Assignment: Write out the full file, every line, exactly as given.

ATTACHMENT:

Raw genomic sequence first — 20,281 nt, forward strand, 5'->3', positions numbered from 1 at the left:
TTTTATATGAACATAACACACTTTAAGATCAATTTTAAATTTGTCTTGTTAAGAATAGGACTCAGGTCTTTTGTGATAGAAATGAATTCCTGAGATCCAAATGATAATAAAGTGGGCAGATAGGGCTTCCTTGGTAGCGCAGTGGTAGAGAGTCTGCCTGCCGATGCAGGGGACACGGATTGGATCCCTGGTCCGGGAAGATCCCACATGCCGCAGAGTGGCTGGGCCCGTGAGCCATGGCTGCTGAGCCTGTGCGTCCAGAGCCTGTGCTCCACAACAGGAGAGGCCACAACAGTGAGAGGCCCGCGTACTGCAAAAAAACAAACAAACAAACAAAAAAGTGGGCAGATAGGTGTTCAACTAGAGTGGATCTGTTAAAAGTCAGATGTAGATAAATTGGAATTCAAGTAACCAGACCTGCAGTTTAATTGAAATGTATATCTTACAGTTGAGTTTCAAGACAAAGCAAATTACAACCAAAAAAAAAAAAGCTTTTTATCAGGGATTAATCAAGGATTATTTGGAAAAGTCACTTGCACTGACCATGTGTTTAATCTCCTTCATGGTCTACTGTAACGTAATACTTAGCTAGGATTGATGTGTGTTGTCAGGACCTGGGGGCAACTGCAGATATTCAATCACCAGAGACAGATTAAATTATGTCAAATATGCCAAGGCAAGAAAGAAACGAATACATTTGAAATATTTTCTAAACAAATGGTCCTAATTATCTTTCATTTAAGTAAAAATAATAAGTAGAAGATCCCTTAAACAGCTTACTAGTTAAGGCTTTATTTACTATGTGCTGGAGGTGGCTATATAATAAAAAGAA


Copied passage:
Raw genomic sequence first — 20,281 nt, forward strand, 5'->3', positions numbered from 1 at the left:
TTTTATATGAACATAACACACTTTAAGATCAATTTTAAATTTGTCTTGTTAAGAATAGGACTCAGGTCTTTTGTGATAGAAATGAATTCCTGAGATCCAAATGATAATAAAGTGGGCAGATAGGGCTTCCTTGGTAGCGCAGTGGTAGAGAGTCTGCCTGCCGATGCAGGGGACACGGATTGGATCCCTGGTCCGGGAAGATCCCACATGCCGCAGAGTGGCTGGGCCCGTGAGCCATGGCTGCTGAGCCTGTGCGTCCAGAGCCTGTGCTCCACAACAGGAGAGGCCACAACAGTGAGAGGCCCGCGTACTGCAAAAAAACAAACAAACAAACAAAAAAGTGGGCAGATAGGTGTTCAACTAGAGTGGATCTGTTAAAAGTCAGATGTAGATAAATTGGAATTCAAGTAACCAGACCTGCAGTTTAATTGAAATGTATATCTTACAGTTGAGTTTCAAGACAAAGCAAATTACAACCAAAAAAAAAAAAGCTTTTTATCAGGGATTAATCAAGGATTATTTGGAAAAGTCACTTGCACTGACCATGTGTTTAATCTCCTTCATGGTCTACTGTAACGTAATACTTAGCTAGGATTGATGTGTGTTGTCAGGACCTGGGGGCAACTGCAGATATTCAATCACCAGAGACAGATTAAATTATGTCAAATATGCCAAGGCAAGAAAGAAACGAATACATTTGAAATATTTTCTAAACAAATGGTCCTAATTATCTTTCATTTAAGTAAAAATAATAAGTAGAAGATCCCTTAAACAGCTTACTAGTTAAGGCTTTATTTACTATGTGCTGGAGGTGGCTATATAATAAAAAGAA